Fall in Unemployment Rate Inconsistent With Muddle Through Economy
By TJ Kim
October 5, 2012
Last Friday, Bureau of Labor Statistics (BLS) released a report on Employment Situation for September. The unemployment rate came out at 7.8%, the lowest reading since President Obama took office in 2009. The result outperformed the consensus by 0.3%.
Employment Situation for August worried many because of the decline in civilian labor force along with lower labor participation rate than July. However, the Household survey for September showed that both labor force and labor participation rate rebounded back to 155,063,000 and 63.6%, respectively. Michael Gapen from Barclays wrote in Instant Insights,
“The household survey took on a markedly stronger tone than the establishment survey, with an 873k gain in employment. The labor force participation rate rose a tenth to 63.6%, meaning the decline in the unemployment rate to 7.8% (7.796% unrounded) from 8.1% was driven by employment growth and not discouraged workers leaving the labor force. The household survey is a volatile series and we prefer to look at longer term trends to gauge the health of the labor market. The 3mma change in employment in the household survey is 186k and 146k in the establishment survey. Both are consistent with the average pace of employment growth in 2011 and 2012 and suggestive of a labor market that has normalized following a rise in uncertainty related to the debt crisis in Europe. It is unclear whether employment growth will accelerate from here given the uncertainty about the global growth backdrop and the resolution of the fiscal cliff.”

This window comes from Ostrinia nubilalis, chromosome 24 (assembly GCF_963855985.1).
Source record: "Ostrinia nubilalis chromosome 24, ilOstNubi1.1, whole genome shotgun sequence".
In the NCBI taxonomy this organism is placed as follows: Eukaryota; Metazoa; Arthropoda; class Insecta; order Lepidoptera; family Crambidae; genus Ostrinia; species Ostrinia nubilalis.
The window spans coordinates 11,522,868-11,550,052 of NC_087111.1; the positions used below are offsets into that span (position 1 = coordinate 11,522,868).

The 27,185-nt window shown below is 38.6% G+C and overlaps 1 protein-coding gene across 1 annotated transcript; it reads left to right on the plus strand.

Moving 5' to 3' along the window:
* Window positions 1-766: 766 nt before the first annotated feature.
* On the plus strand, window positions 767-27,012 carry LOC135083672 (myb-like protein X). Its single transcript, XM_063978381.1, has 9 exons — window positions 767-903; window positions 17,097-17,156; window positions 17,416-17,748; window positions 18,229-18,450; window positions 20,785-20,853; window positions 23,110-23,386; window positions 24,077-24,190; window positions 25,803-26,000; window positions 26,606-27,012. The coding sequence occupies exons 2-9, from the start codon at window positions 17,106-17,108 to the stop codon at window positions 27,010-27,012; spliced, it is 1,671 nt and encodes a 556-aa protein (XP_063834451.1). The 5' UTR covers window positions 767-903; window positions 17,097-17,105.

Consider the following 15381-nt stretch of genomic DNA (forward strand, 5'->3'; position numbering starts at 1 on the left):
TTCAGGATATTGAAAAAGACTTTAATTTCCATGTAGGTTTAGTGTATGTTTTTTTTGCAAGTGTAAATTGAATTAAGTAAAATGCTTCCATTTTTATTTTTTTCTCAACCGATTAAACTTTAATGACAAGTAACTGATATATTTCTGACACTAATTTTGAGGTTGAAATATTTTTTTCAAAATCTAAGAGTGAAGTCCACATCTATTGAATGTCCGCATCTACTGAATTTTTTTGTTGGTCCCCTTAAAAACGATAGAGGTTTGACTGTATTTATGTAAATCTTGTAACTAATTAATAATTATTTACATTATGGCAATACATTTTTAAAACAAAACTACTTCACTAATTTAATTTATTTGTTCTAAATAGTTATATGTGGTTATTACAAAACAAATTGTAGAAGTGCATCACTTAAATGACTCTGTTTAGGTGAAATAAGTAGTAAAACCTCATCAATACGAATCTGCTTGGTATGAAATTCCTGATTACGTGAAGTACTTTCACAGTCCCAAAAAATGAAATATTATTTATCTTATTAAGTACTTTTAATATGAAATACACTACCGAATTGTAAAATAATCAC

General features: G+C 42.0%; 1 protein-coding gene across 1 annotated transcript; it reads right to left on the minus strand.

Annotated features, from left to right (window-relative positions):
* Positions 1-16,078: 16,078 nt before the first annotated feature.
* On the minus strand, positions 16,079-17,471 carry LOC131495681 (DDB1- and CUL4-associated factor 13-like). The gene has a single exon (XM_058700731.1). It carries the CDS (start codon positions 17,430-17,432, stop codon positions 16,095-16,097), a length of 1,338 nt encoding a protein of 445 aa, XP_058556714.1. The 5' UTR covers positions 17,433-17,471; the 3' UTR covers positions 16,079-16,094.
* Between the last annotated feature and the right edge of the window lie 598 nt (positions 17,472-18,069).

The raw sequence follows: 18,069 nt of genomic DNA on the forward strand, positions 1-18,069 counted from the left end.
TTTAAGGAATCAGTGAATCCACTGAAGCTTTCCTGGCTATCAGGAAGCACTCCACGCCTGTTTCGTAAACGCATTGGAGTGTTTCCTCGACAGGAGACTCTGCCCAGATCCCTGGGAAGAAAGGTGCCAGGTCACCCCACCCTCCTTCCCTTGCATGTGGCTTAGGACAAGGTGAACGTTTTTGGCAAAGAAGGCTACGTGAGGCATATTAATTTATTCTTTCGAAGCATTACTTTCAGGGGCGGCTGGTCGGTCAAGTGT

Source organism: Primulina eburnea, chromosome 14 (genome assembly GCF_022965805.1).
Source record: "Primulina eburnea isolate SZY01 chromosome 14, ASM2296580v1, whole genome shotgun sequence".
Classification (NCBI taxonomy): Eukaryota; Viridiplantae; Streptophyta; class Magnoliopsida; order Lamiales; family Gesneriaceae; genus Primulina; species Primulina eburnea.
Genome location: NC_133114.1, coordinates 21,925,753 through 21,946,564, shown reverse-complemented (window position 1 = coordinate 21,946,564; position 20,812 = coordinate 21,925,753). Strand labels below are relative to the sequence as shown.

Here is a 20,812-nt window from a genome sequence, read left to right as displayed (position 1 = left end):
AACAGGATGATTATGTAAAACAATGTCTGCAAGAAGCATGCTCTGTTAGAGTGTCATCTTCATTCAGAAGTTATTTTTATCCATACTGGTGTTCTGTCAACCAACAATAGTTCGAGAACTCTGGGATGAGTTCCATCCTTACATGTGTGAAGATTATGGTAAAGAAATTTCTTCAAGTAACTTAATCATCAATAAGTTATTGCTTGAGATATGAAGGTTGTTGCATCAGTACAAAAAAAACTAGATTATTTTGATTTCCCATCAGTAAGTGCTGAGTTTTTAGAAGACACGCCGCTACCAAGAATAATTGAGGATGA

With regard to non-farm payrolls, September added 114,000 payrolls, fewer than August’s data. Largest contributors were from Education and health services, Financial activities, and Transportation and warehousing.
“The composition of private job growth in the September payroll report was similar to that seen in August, where good-producing sectors lost 10k jobs, driven mainly by a decline of 16k in manufacturing payrolls. We see the decline in manufacturing payrolls as reflecting the softness in global growth and a weaker export profile. Manufacturing had posted gains in 10 of the 11 months prior to the August employment report. Private services payrolls rose by 104k with trade and transport (25k), education and health (49k), financial services (13k), and business services (13k) comprising a bulk of the increase. Government payrolls expanded by 10k in September and revisions resulted in gains to public sector payrolls to both August (45k) and July (18k). This represents the first time government sector payrolls expanded for three consecutive months since the census hiring in 2010 and signals to us that the belt-tightening of state and local governments is starting to ease.”
In Hours and Earnings data, Aggregate Weekly Hours rose by 0.1 to 103.7 points. both Average Weekly Earnings and Average Monthly Earnings rose by $.05 and $1.69, respectively.
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